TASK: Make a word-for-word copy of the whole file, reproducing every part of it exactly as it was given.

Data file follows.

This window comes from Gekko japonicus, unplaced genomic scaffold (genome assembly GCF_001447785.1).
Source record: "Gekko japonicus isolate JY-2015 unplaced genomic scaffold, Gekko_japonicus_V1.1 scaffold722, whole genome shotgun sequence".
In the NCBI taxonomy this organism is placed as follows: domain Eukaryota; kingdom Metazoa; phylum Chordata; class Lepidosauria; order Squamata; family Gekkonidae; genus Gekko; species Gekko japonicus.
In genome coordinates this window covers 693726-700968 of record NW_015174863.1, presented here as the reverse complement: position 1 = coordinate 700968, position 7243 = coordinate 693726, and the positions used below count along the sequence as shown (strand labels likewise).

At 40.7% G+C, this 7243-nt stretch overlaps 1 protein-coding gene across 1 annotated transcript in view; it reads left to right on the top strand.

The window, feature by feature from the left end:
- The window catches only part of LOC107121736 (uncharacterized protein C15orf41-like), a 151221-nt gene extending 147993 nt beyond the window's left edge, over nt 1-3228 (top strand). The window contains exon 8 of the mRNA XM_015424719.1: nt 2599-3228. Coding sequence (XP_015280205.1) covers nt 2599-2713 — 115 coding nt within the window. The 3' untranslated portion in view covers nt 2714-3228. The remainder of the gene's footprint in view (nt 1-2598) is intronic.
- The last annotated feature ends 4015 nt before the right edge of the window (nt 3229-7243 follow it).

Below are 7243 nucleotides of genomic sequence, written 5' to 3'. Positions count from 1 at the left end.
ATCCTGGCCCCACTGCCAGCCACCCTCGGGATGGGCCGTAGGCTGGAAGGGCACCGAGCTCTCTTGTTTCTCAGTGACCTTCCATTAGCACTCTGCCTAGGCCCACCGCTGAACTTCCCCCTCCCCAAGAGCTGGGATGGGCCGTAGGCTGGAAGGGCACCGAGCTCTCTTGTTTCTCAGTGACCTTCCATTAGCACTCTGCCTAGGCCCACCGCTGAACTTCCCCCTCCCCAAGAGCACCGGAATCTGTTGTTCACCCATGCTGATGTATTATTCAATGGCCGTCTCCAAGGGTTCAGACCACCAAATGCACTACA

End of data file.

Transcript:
This window comes from Gekko japonicus, unplaced genomic scaffold (genome assembly GCF_001447785.1).
Source record: "Gekko japonicus isolate JY-2015 unplaced genomic scaffold, Gekko_japonicus_V1.1 scaffold722, whole genome shotgun sequence".
In the NCBI taxonomy this organism is placed as follows: domain Eukaryota; kingdom Metazoa; phylum Chordata; class Lepidosauria; order Squamata; family Gekkonidae; genus Gekko; species Gekko japonicus.
In genome coordinates this window covers 693726-700968 of record NW_015174863.1, presented here as the reverse complement: position 1 = coordinate 700968, position 7243 = coordinate 693726, and the positions used below count along the sequence as shown (strand labels likewise).

At 40.7% G+C, this 7243-nt stretch overlaps 1 protein-coding gene across 1 annotated transcript in view; it reads left to right on the top strand.

The window, feature by feature from the left end:
- The window catches only part of LOC107121736 (uncharacterized protein C15orf41-like), a 151221-nt gene extending 147993 nt beyond the window's left edge, over nt 1-3228 (top strand). The window contains exon 8 of the mRNA XM_015424719.1: nt 2599-3228. Coding sequence (XP_015280205.1) covers nt 2599-2713 — 115 coding nt within the window. The 3' untranslated portion in view covers nt 2714-3228. The remainder of the gene's footprint in view (nt 1-2598) is intronic.
- The last annotated feature ends 4015 nt before the right edge of the window (nt 3229-7243 follow it).

Below are 7243 nucleotides of genomic sequence, written 5' to 3'. Positions count from 1 at the left end.
ATCCTGGCCCCACTGCCAGCCACCCTCGGGATGGGCCGTAGGCTGGAAGGGCACCGAGCTCTCTTGTTTCTCAGTGACCTTCCATTAGCACTCTGCCTAGGCCCACCGCTGAACTTCCCCCTCCCCAAGAGCTGGGATGGGCCGTAGGCTGGAAGGGCACCGAGCTCTCTTGTTTCTCAGTGACCTTCCATTAGCACTCTGCCTAGGCCCACCGCTGAACTTCCCCCTCCCCAAGAGCACCGGAATCTGTTGTTCACCCATGCTGATGTATTATTCAATGGCCGTCTCCAAGGGTTCAGACCACCAAATGCACTACA